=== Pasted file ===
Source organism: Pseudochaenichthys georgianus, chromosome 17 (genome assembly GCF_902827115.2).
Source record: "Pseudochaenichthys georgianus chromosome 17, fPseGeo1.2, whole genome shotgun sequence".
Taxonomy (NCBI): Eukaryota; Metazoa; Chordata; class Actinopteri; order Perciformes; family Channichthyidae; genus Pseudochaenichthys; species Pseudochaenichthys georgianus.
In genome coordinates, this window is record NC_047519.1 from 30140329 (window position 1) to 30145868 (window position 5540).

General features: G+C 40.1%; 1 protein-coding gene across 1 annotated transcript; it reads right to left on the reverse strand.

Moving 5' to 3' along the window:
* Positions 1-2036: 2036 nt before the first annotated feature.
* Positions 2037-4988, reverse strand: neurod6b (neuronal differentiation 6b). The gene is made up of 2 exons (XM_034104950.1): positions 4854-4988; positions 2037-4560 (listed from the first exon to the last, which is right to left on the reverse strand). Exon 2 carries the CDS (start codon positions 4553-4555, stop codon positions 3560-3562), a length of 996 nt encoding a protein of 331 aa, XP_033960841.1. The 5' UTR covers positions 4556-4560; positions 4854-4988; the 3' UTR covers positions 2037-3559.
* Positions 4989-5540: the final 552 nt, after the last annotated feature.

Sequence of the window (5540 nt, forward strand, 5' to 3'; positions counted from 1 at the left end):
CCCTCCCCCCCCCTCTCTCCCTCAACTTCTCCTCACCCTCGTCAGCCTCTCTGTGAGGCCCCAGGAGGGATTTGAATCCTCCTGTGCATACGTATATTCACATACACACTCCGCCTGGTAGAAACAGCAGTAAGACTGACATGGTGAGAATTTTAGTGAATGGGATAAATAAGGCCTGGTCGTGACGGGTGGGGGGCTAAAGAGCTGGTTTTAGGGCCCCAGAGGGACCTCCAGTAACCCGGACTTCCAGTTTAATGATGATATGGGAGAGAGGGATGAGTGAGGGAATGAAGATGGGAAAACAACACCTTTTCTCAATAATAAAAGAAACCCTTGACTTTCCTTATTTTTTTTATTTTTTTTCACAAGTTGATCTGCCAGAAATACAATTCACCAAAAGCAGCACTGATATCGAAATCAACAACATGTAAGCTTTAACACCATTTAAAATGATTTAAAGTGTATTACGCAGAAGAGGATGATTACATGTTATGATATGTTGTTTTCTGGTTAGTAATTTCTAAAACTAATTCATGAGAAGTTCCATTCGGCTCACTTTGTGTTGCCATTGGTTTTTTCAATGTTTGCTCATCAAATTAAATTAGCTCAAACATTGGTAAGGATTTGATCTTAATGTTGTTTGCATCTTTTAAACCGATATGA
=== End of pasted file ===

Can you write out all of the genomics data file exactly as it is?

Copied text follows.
Source organism: Pseudochaenichthys georgianus, chromosome 17 (genome assembly GCF_902827115.2).
Source record: "Pseudochaenichthys georgianus chromosome 17, fPseGeo1.2, whole genome shotgun sequence".
Taxonomy (NCBI): Eukaryota; Metazoa; Chordata; class Actinopteri; order Perciformes; family Channichthyidae; genus Pseudochaenichthys; species Pseudochaenichthys georgianus.
In genome coordinates, this window is record NC_047519.1 from 30140329 (window position 1) to 30145868 (window position 5540).

General features: G+C 40.1%; 1 protein-coding gene across 1 annotated transcript; it reads right to left on the reverse strand.

Moving 5' to 3' along the window:
* Positions 1-2036: 2036 nt before the first annotated feature.
* Positions 2037-4988, reverse strand: neurod6b (neuronal differentiation 6b). The gene is made up of 2 exons (XM_034104950.1): positions 4854-4988; positions 2037-4560 (listed from the first exon to the last, which is right to left on the reverse strand). Exon 2 carries the CDS (start codon positions 4553-4555, stop codon positions 3560-3562), a length of 996 nt encoding a protein of 331 aa, XP_033960841.1. The 5' UTR covers positions 4556-4560; positions 4854-4988; the 3' UTR covers positions 2037-3559.
* Positions 4989-5540: the final 552 nt, after the last annotated feature.

Sequence of the window (5540 nt, forward strand, 5' to 3'; positions counted from 1 at the left end):
CCCTCCCCCCCCCTCTCTCCCTCAACTTCTCCTCACCCTCGTCAGCCTCTCTGTGAGGCCCCAGGAGGGATTTGAATCCTCCTGTGCATACGTATATTCACATACACACTCCGCCTGGTAGAAACAGCAGTAAGACTGACATGGTGAGAATTTTAGTGAATGGGATAAATAAGGCCTGGTCGTGACGGGTGGGGGGCTAAAGAGCTGGTTTTAGGGCCCCAGAGGGACCTCCAGTAACCCGGACTTCCAGTTTAATGATGATATGGGAGAGAGGGATGAGTGAGGGAATGAAGATGGGAAAACAACACCTTTTCTCAATAATAAAAGAAACCCTTGACTTTCCTTATTTTTTTTATTTTTTTTCACAAGTTGATCTGCCAGAAATACAATTCACCAAAAGCAGCACTGATATCGAAATCAACAACATGTAAGCTTTAACACCATTTAAAATGATTTAAAGTGTATTACGCAGAAGAGGATGATTACATGTTATGATATGTTGTTTTCTGGTTAGTAATTTCTAAAACTAATTCATGAGAAGTTCCATTCGGCTCACTTTGTGTTGCCATTGGTTTTTTCAATGTTTGCTCATCAAATTAAATTAGCTCAAACATTGGTAAGGATTTGATCTTAATGTTGTTTGCATCTTTTAAACCGATATGA